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CREEMORE, ON – April 22: Master Grower, Tyler Stanbridge checks a fan inside one of the growing pods at one of Mettrum’s medical-marijuana facilities near Creemore, Ontario. Mettrum is a Health Canada licensed producer of medical cannabis and cannabis products currently serving over 8,000 patients. (Randy Risling/Toronto Star via Getty Images)

industry | 01.01.2022

What Canadian Smokers Will do About the Predicted Weed Shortage in 2018

It doesn’t matter if weed’s legal if you can’t buy it.

Canada will experience a weed shortage once legalization hits.

Estimates suggest that demand for weed in Canada will be about 795,000 kilograms (or 1.8 million pounds) in 2018. Right now, all the licensed producers (LPs) in Canada will be lucky to hit 100,000 kilograms by the end of the year. Just about everybody in the Canadian industry expects a weed shortage over the first few days, weeks, or maybe even months of legalization.

Health Canada is responsible for overseeing Canadian LPs. Health Canada has people working weekends to approve new licenses and help LPs expand, according to cannabis attorney Jonathan Sherman. “They’re working as hard as they can,” he says.

Not only is Health Canada putting in extra hours to try and mitigate the weed shortage, LPs are working hard to secure as much investment as possible so they can increase production. But Sherman, who works with Cassel Brock law firm to help clients navigate the cannabis industry, says these efforts won’t be enough. “I would say that regardless of all of this investment, there’s still going to be a shortage,” he said.

It’s impossible to know how bad it will be, but there are a few things we know for sure.

Shortages are common

Most states that have legalized marijuana have had some kind of weed shortage shortly after. Colorado had a shortage in 2014. Washington DC faced a similar problem the following year. And it didn’t take long for Nevadans to realize they had a weed shortage only weeks after their recreational market opened in July. Colorado, DC, and Nevada have all since addressed the issue.

The Canadian weed shortage will be much the same. Governments, through bad planning, incompetence or both always seem to low ball demand when they’re setting up the supply chain. “The supply issue, and this whole topic. It’s definitely a real thing, but it’s overhyped,” says Michael Garbuz, a lawyer with CannaRoyalty, a legal cannabis investment corporation. 

Garbuz recognizes that there will be a weed shortage, but he’s not as apocalyptic as many others in the industry. “In a year or two or three years, the supply will meet the demand, then it will expand over it,” he predicts.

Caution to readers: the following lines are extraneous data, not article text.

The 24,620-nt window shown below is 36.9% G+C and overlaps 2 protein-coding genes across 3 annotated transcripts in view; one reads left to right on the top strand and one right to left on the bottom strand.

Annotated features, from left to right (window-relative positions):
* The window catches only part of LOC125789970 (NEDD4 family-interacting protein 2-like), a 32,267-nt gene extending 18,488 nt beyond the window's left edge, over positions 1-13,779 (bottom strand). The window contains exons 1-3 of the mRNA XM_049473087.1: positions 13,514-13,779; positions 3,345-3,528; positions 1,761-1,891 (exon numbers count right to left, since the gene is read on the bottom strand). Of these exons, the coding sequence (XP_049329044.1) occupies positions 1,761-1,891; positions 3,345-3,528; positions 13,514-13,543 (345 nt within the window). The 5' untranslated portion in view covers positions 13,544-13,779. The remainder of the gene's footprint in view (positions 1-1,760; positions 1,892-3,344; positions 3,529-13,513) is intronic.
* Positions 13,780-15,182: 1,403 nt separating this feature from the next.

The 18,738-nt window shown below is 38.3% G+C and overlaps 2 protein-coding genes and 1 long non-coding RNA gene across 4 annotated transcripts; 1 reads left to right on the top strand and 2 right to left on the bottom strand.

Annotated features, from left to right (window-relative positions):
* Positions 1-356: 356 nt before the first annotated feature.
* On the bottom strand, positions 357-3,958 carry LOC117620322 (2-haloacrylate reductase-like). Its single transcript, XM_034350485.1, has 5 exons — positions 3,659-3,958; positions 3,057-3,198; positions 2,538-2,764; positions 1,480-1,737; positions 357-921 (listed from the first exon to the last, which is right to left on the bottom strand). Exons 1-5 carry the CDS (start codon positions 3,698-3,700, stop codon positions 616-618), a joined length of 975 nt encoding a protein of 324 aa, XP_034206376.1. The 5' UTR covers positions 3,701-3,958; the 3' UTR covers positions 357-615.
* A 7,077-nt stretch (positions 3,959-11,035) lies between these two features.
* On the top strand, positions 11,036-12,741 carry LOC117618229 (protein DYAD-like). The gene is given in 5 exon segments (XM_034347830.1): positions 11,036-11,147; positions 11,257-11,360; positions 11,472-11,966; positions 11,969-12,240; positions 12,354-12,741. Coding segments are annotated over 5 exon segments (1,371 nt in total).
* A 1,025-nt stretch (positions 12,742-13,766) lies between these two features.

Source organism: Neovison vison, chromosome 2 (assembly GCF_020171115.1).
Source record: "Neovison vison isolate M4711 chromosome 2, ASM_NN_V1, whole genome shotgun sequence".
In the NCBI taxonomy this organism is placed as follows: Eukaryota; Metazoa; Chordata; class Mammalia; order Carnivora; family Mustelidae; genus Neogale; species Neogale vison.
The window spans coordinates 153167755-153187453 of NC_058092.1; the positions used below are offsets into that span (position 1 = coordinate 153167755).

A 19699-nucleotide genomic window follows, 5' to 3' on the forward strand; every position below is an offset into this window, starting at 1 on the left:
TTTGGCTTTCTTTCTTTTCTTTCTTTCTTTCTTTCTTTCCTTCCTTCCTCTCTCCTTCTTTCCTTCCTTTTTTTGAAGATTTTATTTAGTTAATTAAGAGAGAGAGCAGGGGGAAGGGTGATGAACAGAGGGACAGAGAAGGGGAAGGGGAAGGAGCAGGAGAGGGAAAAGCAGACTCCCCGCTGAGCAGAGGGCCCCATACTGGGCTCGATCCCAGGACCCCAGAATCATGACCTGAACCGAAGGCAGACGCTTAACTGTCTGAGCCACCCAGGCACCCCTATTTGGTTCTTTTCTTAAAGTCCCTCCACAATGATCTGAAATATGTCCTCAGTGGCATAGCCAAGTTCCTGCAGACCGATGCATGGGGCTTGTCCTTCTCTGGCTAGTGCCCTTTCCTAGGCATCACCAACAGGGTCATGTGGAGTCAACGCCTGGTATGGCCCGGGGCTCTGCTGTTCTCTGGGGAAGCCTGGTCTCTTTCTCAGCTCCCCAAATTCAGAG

The weed shortage benefits some

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Master grower Jon Bent inspects marijuana plants growing at a Bonify facility in Winnipeg, Manitoba, Canada, on Wednesday, July 12, 2017. A year before recreational cannabis is expected to become legal in Canada, there’s an explosion in companies cultivating the stuff. Some 51 enterprises have gotten the green light to grow pot, and 815 applicants are in the queue. (Trevor Hagan/Bloomberg via Getty Images)

At least in the short term, current Canadian LPs will benefit from the weed shortage because investors have connected production output to value. That may not be a long-term solution, but it’s helping these young farms explode in size. “It’s almost like an arms race,” says Garbuz.

Garbuz says, however, that this honeymoon is sure to end. “More mature markets like wine or beer, you don’t value the producer based on volume,” he said. “What happens when the price is driven down?” 

Medical patients will be a priority 

Obviously, this is for the best. Some Canadian LP’s have even announced that they’ve already, without pressure, decided to provide for their medical users before anyone else. 

Their motivations are unclear. Currently, it’s actually more lucrative for LPs to sell to medical cannabis patients than wholesale recreation suppliers. It costs an LP two dollars to produce a gram of weed. When they sell it to a patient at 10 dollars, they keep all those profits. Inevitably, legal retailers, like the Cannabis Control Board of Ontario, won’t pay margins like that for wholesale weed. “Their margins will remain higher there unless the federal government says and LPs are forced to sell to retailers,” says Vin Maru, the editor of investinmj.com

Getting rid of the black market

If there is no weed on the shelves at legal stores, what will people do? Probably just head to their favorite dispensary. Since actually shutting down all of the ‘gray market’ dispensaries can’t logistically happen on day one, most are going to operate just fine. If the weed shortage is very bad, dispensaries are really going to be the only way to get weed for recreational purposes other than that soon-to-be-extinct weed dealer. 

In fact, battling the black market is a continual concern for people in the legal industry. “If you don’t have enough supply, it’s one of many ways we cannot win fighting the black market game. You’re just not going to be able to win if the product isn’t there,” says Garbuz. 

Even if there’s a legalization miracle, the black market isn’t likely to disappear overnight. “There will still be a role for the black market, not only because of the shortage but for edible products that don’t have clear legal parameters,” says Sherman. 

Legalization comes with growing pains and a shortage is inevitably a part of that.

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